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January 13, 2012 10:16 pm
We had a bit of a moment in the household last week when the boy beat his mother at tenpin bowling. Obviously it was his mother; had he beaten me, you’d be reading about something else entirely. Nevertheless, this was a big deal because tenpin bowling is one of those few games at which it is quite hard to lose deliberately, so this was an honest victory.
Naturally the boy was his typical gracious self in victory, rushing around like a gibbon and flashing the L for loser sign at his vanquished mum. But his triumph got me thinking about the precise age at which it is no longer necessary to “let” our children win at games. Clearly there is a progression. The spawn reach parity in different games at different times. Board game equality came first, with Monopoly an early success. Once the girl had learnt that her brother was not acting entirely in her best interests when offering to take Park Lane, Mayfair and all the stations in exchange for that pretty pink set, we could play as equals.
Then there were the games where they quickly gained the upper hand. It’s not clear why they should be so much better at computer games, but it may have something to do with the hours of study they are prepared to put in. It is a constant puzzle that the same spawn who will never actually practice the guitar will happily spend all day honing their Guitar Hero skills. To be fair, why would you bother actually learning the major chords when you already are Eric Clapton in the virtual world? But you’d think adults should still be competitive in computer games. For example, we can actually drive, so ought to be able to hold our own in Mario Kart 7. But perhaps that is to place too high a value on some of the standard driving disciplines: “Well that’s the end of the test Mr Mario, and I’m afraid you’ve failed on speeding, insufficient use of indicators and driving through a crowded shopping mall.”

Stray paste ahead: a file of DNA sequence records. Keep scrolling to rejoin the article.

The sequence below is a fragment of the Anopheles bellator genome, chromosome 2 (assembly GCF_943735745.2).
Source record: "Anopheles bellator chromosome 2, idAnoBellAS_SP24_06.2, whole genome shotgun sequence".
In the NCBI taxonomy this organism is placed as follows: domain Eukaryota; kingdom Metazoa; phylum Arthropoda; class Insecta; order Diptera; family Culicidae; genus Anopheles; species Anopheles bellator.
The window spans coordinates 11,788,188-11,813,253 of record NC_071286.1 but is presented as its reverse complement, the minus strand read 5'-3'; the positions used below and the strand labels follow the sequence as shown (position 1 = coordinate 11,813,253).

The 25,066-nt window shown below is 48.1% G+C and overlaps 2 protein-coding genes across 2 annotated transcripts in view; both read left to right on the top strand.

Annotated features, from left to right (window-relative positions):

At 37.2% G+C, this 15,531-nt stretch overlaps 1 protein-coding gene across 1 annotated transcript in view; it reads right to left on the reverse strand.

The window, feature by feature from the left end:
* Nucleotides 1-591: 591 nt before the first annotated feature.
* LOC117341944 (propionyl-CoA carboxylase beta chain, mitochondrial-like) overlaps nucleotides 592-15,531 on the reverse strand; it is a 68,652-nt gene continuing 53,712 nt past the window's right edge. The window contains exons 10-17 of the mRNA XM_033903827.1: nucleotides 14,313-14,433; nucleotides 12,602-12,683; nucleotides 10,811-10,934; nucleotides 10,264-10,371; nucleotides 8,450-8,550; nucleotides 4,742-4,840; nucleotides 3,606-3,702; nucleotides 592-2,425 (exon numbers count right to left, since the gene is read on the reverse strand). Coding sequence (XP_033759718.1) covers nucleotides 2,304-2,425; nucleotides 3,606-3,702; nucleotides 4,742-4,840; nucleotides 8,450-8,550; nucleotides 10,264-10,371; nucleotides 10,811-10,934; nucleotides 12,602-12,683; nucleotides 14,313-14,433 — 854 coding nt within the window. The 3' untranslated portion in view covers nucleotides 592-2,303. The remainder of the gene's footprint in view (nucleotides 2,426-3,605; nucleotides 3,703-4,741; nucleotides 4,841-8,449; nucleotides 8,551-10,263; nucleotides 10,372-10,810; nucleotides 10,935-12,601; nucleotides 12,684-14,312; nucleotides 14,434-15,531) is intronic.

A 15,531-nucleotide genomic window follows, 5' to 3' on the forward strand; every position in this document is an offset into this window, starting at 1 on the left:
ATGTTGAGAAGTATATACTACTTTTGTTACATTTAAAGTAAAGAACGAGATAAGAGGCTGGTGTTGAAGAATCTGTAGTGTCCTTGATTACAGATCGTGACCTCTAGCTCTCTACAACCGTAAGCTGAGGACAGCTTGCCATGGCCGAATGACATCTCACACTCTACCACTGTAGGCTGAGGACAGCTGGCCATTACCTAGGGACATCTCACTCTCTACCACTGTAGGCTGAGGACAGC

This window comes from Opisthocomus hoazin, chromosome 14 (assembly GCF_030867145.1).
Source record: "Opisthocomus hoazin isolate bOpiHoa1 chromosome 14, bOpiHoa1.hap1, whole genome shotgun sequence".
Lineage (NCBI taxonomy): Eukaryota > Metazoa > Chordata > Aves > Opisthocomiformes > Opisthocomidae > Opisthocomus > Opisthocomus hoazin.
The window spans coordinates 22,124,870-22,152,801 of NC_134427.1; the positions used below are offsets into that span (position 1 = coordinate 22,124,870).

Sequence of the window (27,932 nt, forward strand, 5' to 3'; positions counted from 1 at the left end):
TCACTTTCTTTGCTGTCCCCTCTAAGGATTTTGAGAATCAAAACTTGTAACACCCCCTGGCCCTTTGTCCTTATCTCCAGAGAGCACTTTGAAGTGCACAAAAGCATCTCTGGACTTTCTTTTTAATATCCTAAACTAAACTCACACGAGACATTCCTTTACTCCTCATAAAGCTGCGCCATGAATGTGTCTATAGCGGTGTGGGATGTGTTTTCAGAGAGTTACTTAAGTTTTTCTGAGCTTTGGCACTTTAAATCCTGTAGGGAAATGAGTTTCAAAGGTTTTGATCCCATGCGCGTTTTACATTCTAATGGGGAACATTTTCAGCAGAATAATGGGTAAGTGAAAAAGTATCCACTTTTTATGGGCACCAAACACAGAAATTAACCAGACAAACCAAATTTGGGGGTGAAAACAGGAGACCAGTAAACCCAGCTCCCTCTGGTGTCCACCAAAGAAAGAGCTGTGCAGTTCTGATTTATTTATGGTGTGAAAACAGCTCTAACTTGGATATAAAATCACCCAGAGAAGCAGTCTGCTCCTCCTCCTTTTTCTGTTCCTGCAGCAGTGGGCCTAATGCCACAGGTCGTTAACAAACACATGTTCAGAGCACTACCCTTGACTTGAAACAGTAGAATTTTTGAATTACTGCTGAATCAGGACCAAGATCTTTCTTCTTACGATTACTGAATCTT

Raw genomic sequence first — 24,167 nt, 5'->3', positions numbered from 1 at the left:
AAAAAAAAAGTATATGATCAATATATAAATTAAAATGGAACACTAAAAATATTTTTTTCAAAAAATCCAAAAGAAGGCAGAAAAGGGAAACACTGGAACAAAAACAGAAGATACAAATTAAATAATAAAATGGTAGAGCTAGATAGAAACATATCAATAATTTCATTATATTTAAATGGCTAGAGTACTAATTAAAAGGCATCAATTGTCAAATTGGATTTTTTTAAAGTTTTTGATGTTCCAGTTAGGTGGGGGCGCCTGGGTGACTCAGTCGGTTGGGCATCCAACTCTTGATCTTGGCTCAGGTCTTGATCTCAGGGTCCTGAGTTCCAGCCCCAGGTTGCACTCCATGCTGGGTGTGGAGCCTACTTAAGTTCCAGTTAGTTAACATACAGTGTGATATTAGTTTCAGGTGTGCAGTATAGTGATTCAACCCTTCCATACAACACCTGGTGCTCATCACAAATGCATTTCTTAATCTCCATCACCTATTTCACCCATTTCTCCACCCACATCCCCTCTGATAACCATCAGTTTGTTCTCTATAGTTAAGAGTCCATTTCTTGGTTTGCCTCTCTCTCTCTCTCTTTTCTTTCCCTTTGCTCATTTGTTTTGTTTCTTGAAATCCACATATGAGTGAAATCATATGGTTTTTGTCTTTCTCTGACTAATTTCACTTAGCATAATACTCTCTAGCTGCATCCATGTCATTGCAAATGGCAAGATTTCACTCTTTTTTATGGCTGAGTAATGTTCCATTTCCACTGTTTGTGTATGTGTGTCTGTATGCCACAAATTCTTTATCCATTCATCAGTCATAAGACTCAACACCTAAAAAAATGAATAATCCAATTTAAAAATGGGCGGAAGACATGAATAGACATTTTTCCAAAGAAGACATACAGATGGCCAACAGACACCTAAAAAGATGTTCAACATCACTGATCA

That’s my competitive advantage gone you see; I’ve never taken the Passat through a crowded shopping mall, although there are days at Westfield around November …
Crazy golf is another leveller. It is a perfect family activity since golfing ability – in fact any ability – is entirely optional and possibly even a disadvantage. If only all golf was like this.
Think how much less tedious it would be were the players required to hit the ball between the rotating sails of a windmill, through a dinosaur’s mouth or across the lip of a waterfall: “And back at the 14th, it’s Rory’s third shot from the slavering jaws of the megalosaurus.” That would have to boost the viewing figures wouldn’t it? Of course you’d have to weed out the dull moments. You can’t have Tiger Woods stuck behind a family of seven who just cannot get the ball through the toilet roll.
So the opportunities to throw games for the good of their morale are pretty much down to those in which our size and speed still give us the edge; well, our size anyway. Soccer matches were always thrown, although I suspect that the boy must have worked this out some time ago. I can imagine him boasting to his mates: “Yeah, I always let Dad lose when we play; it makes him think he’s a good father.” Personal pride required that I won occasionally just to stop him gloating. He was allowed to keep winning as long as he won happily and without excessive boasting.
If he got cocky, flashed the L sign or generally did anything which caused flashbacks to my schooldays, he got whomped in the next game.
The only game we never throw is chess. There’s no point because they won’t learn and they won’t want to play again. You can go easy on them but actually letting them win is a step too far. I have started turning the board round halfway through the game but this is an overt second chance rather than illicit self-destruction. As a result when, some months back, the boy beat me for the first time, it was an incredibly proud moment for both of us. If only we’d known – I could have beaten him at everything else too.
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